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What’s new KittyCat? A rehoming update

Hazel Wells, 7, with Qubit the Singular. He was found as a lone stray kitten in Featherston a few weeks ago and had been chased up a tree by a dog. PHOTO/SUPPLIED

KittyCat Rehoming Wairarapa is going into its third year helping cats in Wairarapa.

Originally the group was started in January 2017, after the closure of the Wairarapa SPCA in 2015, to rehome stray and abandoned cats, rehome cats for owners in difficult circumstances and tame feral kittens.

Last year, in partnership with the Wairarapa Midweek, the group rehomed 35 cats and kittens and 33 in 2017.

Now that the SPCA in Masterton is open again and are looking after stray, abandoned and surrendered cats, KittyCat Rehoming Wairarapa is now concentrating on taming feral kittens and finding homes for them as this is not covered by the SPCA.

By taking in feral kittens and desexing the parents, KRW helps control the feral cat population and keep cats away from our wildlife.

This decreases the feral cat population in a humane manner and not only improves the welfare of the cats, but of the environment as a whole.

Feral kittens are fostered by a network of foster carers until they can be adopted.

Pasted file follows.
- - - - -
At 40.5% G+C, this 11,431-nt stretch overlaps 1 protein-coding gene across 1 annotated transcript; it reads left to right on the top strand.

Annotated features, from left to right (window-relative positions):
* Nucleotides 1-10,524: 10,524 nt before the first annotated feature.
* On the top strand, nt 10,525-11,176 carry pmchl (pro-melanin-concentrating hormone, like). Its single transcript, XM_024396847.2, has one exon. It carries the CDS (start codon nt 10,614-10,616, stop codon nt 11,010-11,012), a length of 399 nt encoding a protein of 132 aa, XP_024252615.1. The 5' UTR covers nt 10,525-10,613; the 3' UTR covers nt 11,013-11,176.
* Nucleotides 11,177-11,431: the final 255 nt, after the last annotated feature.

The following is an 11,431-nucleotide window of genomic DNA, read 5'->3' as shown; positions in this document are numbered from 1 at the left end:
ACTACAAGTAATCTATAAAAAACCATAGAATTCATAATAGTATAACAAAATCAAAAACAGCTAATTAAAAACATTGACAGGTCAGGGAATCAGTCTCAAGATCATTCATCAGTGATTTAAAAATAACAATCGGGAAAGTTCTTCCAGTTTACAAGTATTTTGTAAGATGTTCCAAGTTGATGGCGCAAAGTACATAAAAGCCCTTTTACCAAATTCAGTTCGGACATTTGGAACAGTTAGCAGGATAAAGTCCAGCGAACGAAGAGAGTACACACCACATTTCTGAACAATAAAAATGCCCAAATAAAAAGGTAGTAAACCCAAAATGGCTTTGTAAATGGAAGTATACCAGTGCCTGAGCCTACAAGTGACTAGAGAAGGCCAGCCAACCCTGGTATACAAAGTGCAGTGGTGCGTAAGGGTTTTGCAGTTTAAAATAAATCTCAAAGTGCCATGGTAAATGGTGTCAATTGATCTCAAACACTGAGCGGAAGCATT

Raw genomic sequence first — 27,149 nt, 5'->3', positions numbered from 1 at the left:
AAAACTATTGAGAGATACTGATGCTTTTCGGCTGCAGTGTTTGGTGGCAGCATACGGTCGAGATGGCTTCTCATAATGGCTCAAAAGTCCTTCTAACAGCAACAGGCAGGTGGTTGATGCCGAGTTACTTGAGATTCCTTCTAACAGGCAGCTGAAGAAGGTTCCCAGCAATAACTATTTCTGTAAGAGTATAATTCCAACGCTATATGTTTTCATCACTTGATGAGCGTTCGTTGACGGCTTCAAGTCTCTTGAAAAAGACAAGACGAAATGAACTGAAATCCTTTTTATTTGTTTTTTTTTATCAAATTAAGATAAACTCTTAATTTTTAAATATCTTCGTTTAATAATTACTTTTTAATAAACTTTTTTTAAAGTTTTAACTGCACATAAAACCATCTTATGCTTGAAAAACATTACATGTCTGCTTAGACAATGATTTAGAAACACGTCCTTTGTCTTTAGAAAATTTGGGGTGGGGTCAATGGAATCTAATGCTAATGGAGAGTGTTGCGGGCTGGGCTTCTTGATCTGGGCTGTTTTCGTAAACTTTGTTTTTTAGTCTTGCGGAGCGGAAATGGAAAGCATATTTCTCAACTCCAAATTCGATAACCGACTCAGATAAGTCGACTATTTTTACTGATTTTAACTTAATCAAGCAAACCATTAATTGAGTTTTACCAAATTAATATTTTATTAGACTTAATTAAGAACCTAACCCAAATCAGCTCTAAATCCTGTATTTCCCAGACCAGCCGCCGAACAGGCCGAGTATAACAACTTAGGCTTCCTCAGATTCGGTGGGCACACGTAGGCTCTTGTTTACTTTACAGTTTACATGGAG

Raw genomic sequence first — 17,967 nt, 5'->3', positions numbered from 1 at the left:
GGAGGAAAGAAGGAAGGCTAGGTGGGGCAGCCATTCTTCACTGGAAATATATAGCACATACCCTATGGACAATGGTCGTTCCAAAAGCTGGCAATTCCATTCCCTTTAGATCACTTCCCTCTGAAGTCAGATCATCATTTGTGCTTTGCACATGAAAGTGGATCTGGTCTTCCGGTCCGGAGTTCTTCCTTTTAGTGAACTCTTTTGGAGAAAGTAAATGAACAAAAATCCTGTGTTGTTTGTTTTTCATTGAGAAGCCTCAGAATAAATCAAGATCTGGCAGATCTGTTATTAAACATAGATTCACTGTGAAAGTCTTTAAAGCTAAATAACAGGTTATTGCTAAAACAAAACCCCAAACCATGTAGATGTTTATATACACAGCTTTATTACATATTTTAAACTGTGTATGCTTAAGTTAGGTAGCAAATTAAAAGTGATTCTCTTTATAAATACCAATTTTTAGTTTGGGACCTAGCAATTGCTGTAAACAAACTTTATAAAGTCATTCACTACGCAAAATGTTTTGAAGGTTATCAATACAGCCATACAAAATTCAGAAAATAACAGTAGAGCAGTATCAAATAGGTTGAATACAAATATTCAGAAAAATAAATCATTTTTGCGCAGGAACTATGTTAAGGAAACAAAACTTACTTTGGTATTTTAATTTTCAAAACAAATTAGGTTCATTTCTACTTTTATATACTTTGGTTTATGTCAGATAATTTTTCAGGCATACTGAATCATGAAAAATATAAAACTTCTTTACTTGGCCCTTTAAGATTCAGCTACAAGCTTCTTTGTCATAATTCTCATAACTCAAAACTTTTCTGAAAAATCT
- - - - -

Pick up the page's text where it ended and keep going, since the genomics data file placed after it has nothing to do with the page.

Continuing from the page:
Whether a kitten can be tamed is dependent on their age and temperament.

The optimum age to tame a feral kitten is 8 weeks and under.

Older kittens can be successfully tamed depending on their individual temperament but once they reach 16 weeks of age it becomes very difficult.

It can take months of care before a kitten is ready to adopt.

Their adoption fee is $140 which helps cover the costs of desexing, vaccinating and treating for parasites.

They also offer reduced rates to adopters for microchipping.

Lee Priday from KRW said the group does extensive fundraising to cover the shortfall between the adoption fee and their costs such as vet treatments, food and litter.

“Despite more fundraising events in 2018 than ever, funds have been significantly reduced compared to previous years.

“Kitten season is now in full swing and extra funds are needed to be able to continue to operate.”

Lee said donations of kitten food (wet and dry), and litter (clay, recycled paper, or clumping varieties), were welcome.

Donations can be dropped off to Vetcare, 20 Chapel St, Masterton or Vetcare, 148 Main St, Greytown.

Donations can also be made either to the KittyCat Rehoming Kiwibank account number 38-9019-0699166-00 or to their account at their vet, Vetcare 06-0689-0191117-00 Reference Kitty46.

KittyCat Rehoming Wairarapa is a registered Charitable Trust No.CC54963.


  1. Soke to kitten rehomers at new world yesterday lost her phone no.re an adult tortoiseshell catin featherston .Anyone help?

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